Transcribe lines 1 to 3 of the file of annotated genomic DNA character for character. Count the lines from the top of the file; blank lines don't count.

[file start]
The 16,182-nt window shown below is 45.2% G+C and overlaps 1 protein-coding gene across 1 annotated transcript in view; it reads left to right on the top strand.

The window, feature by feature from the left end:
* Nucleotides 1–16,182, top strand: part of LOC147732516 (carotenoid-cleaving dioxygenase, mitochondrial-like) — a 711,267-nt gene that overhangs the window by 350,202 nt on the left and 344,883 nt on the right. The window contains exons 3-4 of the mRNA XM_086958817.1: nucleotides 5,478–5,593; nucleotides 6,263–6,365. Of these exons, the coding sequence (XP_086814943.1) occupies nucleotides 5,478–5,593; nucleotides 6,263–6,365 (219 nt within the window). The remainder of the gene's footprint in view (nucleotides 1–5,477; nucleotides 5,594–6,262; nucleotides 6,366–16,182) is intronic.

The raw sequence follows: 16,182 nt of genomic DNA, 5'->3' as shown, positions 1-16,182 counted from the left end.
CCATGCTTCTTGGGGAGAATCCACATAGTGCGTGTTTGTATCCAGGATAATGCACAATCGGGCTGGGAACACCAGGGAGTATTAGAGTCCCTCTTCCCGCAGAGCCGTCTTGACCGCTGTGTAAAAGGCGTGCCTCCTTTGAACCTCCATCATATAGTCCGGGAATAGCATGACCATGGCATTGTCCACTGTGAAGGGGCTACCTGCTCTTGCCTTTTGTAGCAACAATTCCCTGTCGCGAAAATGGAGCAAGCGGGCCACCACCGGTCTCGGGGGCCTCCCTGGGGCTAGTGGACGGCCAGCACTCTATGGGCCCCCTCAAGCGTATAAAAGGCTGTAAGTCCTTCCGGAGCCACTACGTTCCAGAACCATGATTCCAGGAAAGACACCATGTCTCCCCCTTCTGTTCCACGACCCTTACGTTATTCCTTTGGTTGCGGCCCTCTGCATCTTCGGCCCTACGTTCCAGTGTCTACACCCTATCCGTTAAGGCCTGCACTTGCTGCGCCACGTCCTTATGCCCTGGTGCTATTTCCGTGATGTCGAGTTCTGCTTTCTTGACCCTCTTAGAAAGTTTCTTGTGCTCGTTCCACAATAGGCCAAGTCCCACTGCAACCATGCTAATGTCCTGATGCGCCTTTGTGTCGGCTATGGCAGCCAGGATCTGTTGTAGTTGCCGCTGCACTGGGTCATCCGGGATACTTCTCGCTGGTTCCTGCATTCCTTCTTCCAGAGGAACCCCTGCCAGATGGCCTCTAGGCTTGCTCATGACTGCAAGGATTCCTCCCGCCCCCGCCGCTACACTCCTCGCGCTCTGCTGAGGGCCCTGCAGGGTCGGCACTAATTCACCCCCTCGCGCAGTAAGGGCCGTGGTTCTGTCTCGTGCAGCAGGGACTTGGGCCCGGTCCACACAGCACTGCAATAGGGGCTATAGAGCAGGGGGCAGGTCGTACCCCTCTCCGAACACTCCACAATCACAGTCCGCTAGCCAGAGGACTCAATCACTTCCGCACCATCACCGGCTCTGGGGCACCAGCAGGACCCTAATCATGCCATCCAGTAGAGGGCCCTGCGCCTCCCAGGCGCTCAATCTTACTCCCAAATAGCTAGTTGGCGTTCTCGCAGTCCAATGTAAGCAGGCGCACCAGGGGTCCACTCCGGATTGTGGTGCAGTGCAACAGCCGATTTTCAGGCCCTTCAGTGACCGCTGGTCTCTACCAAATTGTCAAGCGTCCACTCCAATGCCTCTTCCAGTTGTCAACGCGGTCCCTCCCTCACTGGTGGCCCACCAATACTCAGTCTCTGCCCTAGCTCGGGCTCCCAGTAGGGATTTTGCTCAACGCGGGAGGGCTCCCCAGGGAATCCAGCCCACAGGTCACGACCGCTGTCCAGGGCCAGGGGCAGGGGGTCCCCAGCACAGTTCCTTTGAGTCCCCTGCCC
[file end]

The 16,182-nt window shown below is 45.2% G+C and overlaps 1 protein-coding gene across 1 annotated transcript in view; it reads left to right on the top strand.

The window, feature by feature from the left end:
* Nucleotides 1–16,182, top strand: part of LOC147732516 (carotenoid-cleaving dioxygenase, mitochondrial-like) — a 711,267-nt gene that overhangs the window by 350,202 nt on the left and 344,883 nt on the right. The window contains exons 3-4 of the mRNA XM_086958817.1: nucleotides 5,478–5,593; nucleotides 6,263–6,365. Of these exons, the coding sequence (XP_086814943.1) occupies nucleotides 5,478–5,593; nucleotides 6,263–6,365 (219 nt within the window). The remainder of the gene's footprint in view (nucleotides 1–5,477; nucleotides 5,594–6,262; nucleotides 6,366–16,182) is intronic.